Michel Foucault, Discipline and Punish: The Birth of the Prison, pp. 266-67

Review: Discipline and Punish: The Birth of the Prison

Discipline and Punish: The Birth of the Prison
Discipline and Punish: The Birth of the Prison by Michel Foucault

My rating: 4 of 5 stars

I read this book while sitting in a prison at night, surrounded by sleeping prisoners locked in their cells, during the last few nights of the year I spent as a correctional officer in a Georgia prison. Each point made by Foucault in this book stood out in high relief all round me. So did the points he missed.

While Foucault’s analysis here is, as always, insightful and fascinating, I think his own obsession with the idea of power led him to miss some points which he often seems to be very close to. In one instance, for example, he correctly refers to the prison system as the product of puritanism. This point taken deeper and examined more thoroughly I believe would yield greater insight than the rather nonchalant way Foucault throws it out and moves on.

Ultimately, the word I believe Foucault misses is: Gnosticism. The prison system, as so much of the modern world, is essentially Gnostic. It is the product of an absolute mind-body dichotomy for which Descartes might be blamed for popularizing most recently but which stretches very far back in Western thought. It is, however, even a bastardized Gnosticism at work in the penal system, a Gnosticism stripped of its spiritual elements, which have instead been replaced by a supposed “science of the mind,” “psychology” which no longer takes the “psyche” (that is, the soul) as its subject but some sort of disembodied but ultimately material “mind”.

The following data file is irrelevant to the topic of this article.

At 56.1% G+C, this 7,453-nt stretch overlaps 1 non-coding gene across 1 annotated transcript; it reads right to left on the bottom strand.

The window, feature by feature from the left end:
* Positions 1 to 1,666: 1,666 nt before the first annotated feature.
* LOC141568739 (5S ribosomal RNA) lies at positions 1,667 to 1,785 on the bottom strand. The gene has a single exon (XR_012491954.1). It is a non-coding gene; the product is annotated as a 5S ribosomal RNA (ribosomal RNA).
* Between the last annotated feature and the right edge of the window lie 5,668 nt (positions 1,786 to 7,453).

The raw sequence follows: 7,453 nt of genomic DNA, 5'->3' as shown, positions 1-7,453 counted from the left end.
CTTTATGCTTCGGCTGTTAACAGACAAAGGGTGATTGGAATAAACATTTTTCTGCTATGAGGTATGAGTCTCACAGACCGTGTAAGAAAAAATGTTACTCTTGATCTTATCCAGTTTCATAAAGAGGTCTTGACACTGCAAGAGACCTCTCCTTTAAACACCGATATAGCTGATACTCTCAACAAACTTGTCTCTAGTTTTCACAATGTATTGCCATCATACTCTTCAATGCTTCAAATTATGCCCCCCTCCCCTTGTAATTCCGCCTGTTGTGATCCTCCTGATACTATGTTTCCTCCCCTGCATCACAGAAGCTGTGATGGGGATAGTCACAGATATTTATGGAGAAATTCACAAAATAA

Simultaneously, God has been replaced by the State. Whereas the medieval prisoner undergoing torture was expected to confess to a priest and receive the absolution of God, the modern prisoner, subject to the State, sits under the watchful gaze of its representatives and has his every bodily function regulated in accordance with the State even as it attempts thereby to control his mind. One need only compare the masses huddled on that Arch of Constantine, an early example of emerging Christian art coupled with political propaganda to, for example, the Panopticon of Bentham. Whose all-seeing Eye do each stand under? What relation does each individual in each respective mass have to his fellows under observation and control?

I recommend this book to anyone interested in the penal system and, more broadly, in the development of the post-Enlightenment world and its differences from the medieval one which preceded it. This book is, simply put, fascinating and thought-provoking.

View all my reviews

How capitalism created the welfare state